Alison Kinney is the author of a book of cultural history, HOOD (Bloomsbury Publishing, Object Lessons Series, 2016). She is a regular correspondent at The Paris Review Daily; her writing has also appeared online or in print at The New Yorker.com, Harper’s, Lapham’s Quarterly, The Guardian, The New York Times, Longreads, Hyperallergic, VAN Magazine, The Atlantic, L.A. Review of Books, New Republic, History Today, LitHub, and other publications. She received an MFA in creative writing from The New School.
“Ms. Kinney's combination of expertise, comprehensiveness, and kindness makes her a fantastic writing teacher. Her critiques of student manuscripts would always get right to the core of what was necessary to elevate and improve a piece of writing. She did so in a manner that was comprehensive, always suggesting two or three different directions a student might want to take their manuscript in. Her critiques, even when cautioning writers about problematic aspects of their manuscript, were strictly constructive and allowed an atmosphere where students felt safe to unrestrainedly share their work. In addition to our manuscripts Ms. Kinney would provide extensive notes and suggestions on our two weekly exercises. This enormous amount of practicable feedback allowed me to improve and grow as a writer during the duration of this class and I cannot recommend Ms. Kinney highly enough as a professor of writing.”
“In spry and intelligent prose, Alison Kinney tours the many uses of the hood in human culture, exploring seemingly unconnected byways and guiding the reader through some surprising connections. The ubiquitous hood, she shows, is an artifact of human relationships with power, the state, and one another. By the end of my time with HOOD, I had laughed out loud, sighed in exasperation, and felt by turns both furious and proud.”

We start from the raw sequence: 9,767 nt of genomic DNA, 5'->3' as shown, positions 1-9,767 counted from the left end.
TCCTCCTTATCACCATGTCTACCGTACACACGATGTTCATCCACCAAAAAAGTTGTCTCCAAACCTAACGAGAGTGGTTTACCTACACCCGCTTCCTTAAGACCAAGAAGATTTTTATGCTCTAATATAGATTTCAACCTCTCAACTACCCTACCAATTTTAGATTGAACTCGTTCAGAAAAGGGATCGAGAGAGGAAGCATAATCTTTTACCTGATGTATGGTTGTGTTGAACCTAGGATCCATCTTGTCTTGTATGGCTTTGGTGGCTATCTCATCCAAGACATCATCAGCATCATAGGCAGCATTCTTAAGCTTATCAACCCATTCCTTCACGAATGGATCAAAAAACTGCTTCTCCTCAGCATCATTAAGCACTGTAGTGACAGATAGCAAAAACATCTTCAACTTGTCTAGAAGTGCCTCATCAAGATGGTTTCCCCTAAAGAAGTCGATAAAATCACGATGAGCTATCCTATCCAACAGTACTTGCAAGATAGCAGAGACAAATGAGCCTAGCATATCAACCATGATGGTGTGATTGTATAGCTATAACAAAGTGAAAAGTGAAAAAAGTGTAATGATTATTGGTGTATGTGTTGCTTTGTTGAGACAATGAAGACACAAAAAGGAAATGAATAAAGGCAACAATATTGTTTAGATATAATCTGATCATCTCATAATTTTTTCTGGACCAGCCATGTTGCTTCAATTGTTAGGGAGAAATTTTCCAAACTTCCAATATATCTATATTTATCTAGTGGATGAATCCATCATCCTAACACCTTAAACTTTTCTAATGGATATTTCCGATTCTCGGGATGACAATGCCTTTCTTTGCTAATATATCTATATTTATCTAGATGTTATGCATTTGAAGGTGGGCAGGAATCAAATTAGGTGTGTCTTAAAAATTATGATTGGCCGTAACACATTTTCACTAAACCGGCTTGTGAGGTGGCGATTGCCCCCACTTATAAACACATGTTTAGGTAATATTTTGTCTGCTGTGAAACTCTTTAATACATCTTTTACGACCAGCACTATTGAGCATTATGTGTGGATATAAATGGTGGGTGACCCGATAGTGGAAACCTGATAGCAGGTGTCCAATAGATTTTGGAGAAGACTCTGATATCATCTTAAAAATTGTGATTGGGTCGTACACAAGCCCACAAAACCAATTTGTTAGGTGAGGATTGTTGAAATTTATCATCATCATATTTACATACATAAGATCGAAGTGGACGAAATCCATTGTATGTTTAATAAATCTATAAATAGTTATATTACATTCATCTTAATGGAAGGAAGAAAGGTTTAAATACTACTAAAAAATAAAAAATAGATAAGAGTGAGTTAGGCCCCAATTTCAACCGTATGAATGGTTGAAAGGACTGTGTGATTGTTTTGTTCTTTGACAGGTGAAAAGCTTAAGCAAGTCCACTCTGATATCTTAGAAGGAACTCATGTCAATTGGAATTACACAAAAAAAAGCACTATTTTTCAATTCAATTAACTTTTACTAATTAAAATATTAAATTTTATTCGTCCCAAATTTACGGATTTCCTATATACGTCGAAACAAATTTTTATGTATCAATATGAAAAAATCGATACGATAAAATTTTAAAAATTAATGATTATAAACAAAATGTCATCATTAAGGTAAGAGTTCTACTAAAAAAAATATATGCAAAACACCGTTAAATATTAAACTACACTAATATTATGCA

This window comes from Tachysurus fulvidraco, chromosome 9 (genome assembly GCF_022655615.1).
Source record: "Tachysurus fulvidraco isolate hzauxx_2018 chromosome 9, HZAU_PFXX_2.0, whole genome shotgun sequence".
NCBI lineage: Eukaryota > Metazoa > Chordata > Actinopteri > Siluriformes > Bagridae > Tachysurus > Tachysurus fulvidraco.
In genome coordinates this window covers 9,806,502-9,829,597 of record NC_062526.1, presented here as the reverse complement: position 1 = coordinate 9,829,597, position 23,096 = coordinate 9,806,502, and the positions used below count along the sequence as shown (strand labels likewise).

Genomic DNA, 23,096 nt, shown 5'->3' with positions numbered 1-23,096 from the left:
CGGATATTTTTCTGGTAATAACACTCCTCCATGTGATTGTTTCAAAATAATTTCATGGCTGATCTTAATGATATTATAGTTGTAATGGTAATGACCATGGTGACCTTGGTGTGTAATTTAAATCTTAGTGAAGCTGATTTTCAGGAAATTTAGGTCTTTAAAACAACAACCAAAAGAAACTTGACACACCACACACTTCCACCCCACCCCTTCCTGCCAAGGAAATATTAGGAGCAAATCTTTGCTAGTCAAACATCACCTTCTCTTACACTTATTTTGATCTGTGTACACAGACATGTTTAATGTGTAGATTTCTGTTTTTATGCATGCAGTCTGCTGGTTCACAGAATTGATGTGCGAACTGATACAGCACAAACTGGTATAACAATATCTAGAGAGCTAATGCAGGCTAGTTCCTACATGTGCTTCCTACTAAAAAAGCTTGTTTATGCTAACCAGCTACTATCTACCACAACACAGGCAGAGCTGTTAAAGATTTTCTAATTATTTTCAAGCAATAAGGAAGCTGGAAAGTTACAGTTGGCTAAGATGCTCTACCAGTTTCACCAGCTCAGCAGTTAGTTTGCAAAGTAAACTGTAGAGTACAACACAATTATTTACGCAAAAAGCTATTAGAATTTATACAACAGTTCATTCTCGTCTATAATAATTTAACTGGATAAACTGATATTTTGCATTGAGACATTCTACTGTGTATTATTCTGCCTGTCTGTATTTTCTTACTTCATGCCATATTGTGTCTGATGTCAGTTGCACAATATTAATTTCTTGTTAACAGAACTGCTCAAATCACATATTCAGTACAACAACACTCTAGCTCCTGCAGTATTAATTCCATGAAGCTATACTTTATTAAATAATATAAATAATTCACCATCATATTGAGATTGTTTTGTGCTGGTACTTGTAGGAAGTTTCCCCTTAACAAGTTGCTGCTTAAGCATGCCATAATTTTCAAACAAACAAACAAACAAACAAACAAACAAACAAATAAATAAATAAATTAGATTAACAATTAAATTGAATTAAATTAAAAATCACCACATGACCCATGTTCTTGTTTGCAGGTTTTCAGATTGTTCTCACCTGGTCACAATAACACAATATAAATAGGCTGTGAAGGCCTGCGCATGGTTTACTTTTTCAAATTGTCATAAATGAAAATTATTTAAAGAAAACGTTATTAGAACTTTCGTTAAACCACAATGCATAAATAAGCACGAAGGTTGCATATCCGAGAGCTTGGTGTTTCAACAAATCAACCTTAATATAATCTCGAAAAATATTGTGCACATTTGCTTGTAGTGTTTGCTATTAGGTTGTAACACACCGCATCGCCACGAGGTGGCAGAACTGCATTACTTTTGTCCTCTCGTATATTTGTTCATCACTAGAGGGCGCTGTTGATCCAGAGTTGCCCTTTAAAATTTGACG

“Provocative and highly informative, Alison Kinney’s HOOD considers this seemingly neutral garment accessory and reveals it to be vexed by a long history of violence, from the Grim Reaper to the KKK and beyond—a history we would do well to address, and redress. Readers will never see hoods the same way again.”
“Alison Kinney is remarkable at pulling out your imagination. She gives you insights and advice that make you look at your own work in a new light. Her passion and eagerness to teach comes out in her lessons and it was never a dull moment with her. Her enlightenment about our various readings always kept me engaged and wanting to know more. It was my first time diving into the world of non-fiction, and I'm glad it was with Alison because she motivated me to keep writing even when I thought I couldn't.”
“Alison Kinney is a world-class writer and inspiring, intuitive educator. She really curates the learning experience for students through superb sample texts from a truly diverse set of writers and her own remarkably insightful editorial eye. She takes classes through the entire writing process, from concept to research, editing, and publishing.”